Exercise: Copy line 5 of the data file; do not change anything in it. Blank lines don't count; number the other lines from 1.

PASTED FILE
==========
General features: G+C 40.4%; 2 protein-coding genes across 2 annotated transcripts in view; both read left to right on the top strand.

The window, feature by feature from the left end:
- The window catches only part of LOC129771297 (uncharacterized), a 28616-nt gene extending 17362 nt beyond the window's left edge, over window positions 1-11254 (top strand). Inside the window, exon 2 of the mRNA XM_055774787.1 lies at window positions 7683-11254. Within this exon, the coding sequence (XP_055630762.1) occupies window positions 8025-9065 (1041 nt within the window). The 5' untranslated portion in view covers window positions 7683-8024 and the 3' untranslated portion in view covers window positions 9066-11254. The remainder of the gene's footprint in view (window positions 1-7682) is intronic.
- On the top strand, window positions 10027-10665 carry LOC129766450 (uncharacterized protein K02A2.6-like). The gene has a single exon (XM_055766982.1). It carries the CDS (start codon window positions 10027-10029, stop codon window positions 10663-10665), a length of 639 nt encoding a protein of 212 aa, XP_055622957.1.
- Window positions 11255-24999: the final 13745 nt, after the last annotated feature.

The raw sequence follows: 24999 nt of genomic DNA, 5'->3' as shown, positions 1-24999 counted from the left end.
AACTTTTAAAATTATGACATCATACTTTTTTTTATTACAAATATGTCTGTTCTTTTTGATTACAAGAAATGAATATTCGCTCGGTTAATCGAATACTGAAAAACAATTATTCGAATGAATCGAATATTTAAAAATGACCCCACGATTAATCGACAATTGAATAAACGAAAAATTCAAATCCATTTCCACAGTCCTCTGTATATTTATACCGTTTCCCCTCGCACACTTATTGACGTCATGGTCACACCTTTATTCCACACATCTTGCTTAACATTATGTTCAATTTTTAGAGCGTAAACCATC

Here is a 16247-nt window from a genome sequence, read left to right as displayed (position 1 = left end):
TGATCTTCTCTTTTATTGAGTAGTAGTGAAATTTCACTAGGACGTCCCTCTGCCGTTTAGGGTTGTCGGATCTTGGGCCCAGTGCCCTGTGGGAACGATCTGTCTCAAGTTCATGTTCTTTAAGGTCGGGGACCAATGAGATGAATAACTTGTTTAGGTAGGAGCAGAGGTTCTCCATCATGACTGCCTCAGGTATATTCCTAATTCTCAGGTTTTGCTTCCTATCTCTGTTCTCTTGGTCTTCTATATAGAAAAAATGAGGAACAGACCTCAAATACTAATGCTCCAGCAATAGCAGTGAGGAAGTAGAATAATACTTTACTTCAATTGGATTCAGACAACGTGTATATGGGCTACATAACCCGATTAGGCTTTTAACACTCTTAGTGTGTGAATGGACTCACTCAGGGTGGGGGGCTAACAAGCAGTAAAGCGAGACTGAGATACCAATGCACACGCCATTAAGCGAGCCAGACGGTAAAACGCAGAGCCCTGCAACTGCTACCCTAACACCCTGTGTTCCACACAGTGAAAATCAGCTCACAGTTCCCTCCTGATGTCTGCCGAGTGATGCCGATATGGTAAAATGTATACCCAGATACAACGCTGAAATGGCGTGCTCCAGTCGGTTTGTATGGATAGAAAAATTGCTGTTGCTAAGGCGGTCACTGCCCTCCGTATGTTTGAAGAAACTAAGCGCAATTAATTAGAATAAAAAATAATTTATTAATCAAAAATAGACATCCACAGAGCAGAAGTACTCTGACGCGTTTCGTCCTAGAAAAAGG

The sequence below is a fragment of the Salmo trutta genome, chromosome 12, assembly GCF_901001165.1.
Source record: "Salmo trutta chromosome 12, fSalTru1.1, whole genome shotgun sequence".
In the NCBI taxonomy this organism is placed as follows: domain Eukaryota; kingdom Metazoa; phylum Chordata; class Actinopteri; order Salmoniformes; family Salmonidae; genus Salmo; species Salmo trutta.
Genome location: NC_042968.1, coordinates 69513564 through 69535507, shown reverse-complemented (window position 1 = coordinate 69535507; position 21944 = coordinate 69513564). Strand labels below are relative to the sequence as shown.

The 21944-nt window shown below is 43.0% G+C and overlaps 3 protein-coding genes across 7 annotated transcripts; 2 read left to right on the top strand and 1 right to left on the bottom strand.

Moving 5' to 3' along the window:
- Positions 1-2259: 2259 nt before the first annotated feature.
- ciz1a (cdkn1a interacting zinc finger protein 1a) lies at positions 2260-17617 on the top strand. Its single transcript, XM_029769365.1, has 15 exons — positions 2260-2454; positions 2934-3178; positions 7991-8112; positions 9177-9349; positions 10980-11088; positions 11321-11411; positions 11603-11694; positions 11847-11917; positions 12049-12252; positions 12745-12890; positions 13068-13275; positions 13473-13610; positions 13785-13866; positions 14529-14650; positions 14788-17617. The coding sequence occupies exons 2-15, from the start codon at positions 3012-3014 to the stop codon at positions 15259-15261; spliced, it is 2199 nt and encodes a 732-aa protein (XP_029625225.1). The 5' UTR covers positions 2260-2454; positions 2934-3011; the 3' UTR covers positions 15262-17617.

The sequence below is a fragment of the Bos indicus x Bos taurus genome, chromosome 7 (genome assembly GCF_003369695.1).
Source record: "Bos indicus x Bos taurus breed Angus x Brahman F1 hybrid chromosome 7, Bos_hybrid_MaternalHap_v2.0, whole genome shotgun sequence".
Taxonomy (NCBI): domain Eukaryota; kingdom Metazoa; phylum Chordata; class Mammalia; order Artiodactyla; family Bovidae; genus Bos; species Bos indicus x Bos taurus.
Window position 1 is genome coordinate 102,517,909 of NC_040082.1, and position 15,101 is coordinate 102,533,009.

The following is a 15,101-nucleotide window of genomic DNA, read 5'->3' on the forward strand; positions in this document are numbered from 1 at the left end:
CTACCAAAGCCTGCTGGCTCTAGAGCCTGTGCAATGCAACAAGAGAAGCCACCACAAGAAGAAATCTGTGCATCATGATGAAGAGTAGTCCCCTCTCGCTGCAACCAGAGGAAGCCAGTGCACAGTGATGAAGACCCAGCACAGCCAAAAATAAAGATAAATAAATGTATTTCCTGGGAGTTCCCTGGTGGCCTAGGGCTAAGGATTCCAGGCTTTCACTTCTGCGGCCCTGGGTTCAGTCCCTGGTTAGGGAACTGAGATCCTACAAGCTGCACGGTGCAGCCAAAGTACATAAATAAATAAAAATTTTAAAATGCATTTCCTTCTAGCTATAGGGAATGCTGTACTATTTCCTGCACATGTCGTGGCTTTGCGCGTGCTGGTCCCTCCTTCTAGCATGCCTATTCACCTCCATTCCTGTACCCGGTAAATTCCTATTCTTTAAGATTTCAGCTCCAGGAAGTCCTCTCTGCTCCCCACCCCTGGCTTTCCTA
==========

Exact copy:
- Window positions 11255-24999: the final 13745 nt, after the last annotated feature.